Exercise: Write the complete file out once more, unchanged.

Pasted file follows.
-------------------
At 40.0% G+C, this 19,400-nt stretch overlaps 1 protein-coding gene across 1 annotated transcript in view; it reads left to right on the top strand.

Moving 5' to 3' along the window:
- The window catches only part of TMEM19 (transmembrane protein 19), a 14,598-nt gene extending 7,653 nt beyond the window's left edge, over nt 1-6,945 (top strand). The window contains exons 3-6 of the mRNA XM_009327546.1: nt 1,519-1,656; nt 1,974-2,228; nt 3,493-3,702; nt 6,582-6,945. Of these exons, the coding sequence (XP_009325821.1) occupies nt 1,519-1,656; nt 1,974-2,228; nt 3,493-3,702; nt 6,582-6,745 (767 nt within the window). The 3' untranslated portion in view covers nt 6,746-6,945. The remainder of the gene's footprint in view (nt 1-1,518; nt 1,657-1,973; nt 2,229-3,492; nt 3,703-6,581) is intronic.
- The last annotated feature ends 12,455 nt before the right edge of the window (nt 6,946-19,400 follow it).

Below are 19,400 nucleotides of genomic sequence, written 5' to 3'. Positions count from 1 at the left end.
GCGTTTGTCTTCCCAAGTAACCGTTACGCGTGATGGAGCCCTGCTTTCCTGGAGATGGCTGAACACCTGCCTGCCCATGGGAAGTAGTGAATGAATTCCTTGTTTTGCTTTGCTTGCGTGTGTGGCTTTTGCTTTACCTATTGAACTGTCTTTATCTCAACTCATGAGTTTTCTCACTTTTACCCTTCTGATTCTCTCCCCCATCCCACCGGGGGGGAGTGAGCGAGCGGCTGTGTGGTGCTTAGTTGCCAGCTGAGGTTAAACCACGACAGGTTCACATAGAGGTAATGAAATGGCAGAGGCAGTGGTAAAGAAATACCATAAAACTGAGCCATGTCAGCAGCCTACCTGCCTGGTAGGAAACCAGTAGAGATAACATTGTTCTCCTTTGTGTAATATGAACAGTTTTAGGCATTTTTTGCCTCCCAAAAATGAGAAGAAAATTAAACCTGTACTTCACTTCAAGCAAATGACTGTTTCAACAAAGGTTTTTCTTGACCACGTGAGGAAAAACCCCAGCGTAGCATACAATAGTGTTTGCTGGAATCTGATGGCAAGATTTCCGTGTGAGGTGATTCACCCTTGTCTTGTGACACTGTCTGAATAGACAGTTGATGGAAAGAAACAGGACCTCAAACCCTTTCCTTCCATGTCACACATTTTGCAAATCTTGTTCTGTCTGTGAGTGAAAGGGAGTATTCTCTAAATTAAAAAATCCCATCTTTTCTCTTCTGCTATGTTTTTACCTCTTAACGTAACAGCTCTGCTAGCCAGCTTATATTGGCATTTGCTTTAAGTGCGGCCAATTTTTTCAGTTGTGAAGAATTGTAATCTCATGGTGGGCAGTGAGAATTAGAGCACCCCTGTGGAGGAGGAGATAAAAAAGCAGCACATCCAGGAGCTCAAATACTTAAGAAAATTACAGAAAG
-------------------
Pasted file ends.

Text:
At 40.0% G+C, this 19,400-nt stretch overlaps 1 protein-coding gene across 1 annotated transcript in view; it reads left to right on the top strand.

Moving 5' to 3' along the window:
- The window catches only part of TMEM19 (transmembrane protein 19), a 14,598-nt gene extending 7,653 nt beyond the window's left edge, over nt 1-6,945 (top strand). The window contains exons 3-6 of the mRNA XM_009327546.1: nt 1,519-1,656; nt 1,974-2,228; nt 3,493-3,702; nt 6,582-6,945. Of these exons, the coding sequence (XP_009325821.1) occupies nt 1,519-1,656; nt 1,974-2,228; nt 3,493-3,702; nt 6,582-6,745 (767 nt within the window). The 3' untranslated portion in view covers nt 6,746-6,945. The remainder of the gene's footprint in view (nt 1-1,518; nt 1,657-1,973; nt 2,229-3,492; nt 3,703-6,581) is intronic.
- The last annotated feature ends 12,455 nt before the right edge of the window (nt 6,946-19,400 follow it).

Below are 19,400 nucleotides of genomic sequence, written 5' to 3'. Positions count from 1 at the left end.
GCGTTTGTCTTCCCAAGTAACCGTTACGCGTGATGGAGCCCTGCTTTCCTGGAGATGGCTGAACACCTGCCTGCCCATGGGAAGTAGTGAATGAATTCCTTGTTTTGCTTTGCTTGCGTGTGTGGCTTTTGCTTTACCTATTGAACTGTCTTTATCTCAACTCATGAGTTTTCTCACTTTTACCCTTCTGATTCTCTCCCCCATCCCACCGGGGGGGAGTGAGCGAGCGGCTGTGTGGTGCTTAGTTGCCAGCTGAGGTTAAACCACGACAGGTTCACATAGAGGTAATGAAATGGCAGAGGCAGTGGTAAAGAAATACCATAAAACTGAGCCATGTCAGCAGCCTACCTGCCTGGTAGGAAACCAGTAGAGATAACATTGTTCTCCTTTGTGTAATATGAACAGTTTTAGGCATTTTTTGCCTCCCAAAAATGAGAAGAAAATTAAACCTGTACTTCACTTCAAGCAAATGACTGTTTCAACAAAGGTTTTTCTTGACCACGTGAGGAAAAACCCCAGCGTAGCATACAATAGTGTTTGCTGGAATCTGATGGCAAGATTTCCGTGTGAGGTGATTCACCCTTGTCTTGTGACACTGTCTGAATAGACAGTTGATGGAAAGAAACAGGACCTCAAACCCTTTCCTTCCATGTCACACATTTTGCAAATCTTGTTCTGTCTGTGAGTGAAAGGGAGTATTCTCTAAATTAAAAAATCCCATCTTTTCTCTTCTGCTATGTTTTTACCTCTTAACGTAACAGCTCTGCTAGCCAGCTTATATTGGCATTTGCTTTAAGTGCGGCCAATTTTTTCAGTTGTGAAGAATTGTAATCTCATGGTGGGCAGTGAGAATTAGAGCACCCCTGTGGAGGAGGAGATAAAAAAGCAGCACATCCAGGAGCTCAAATACTTAAGAAAATTACAGAAAG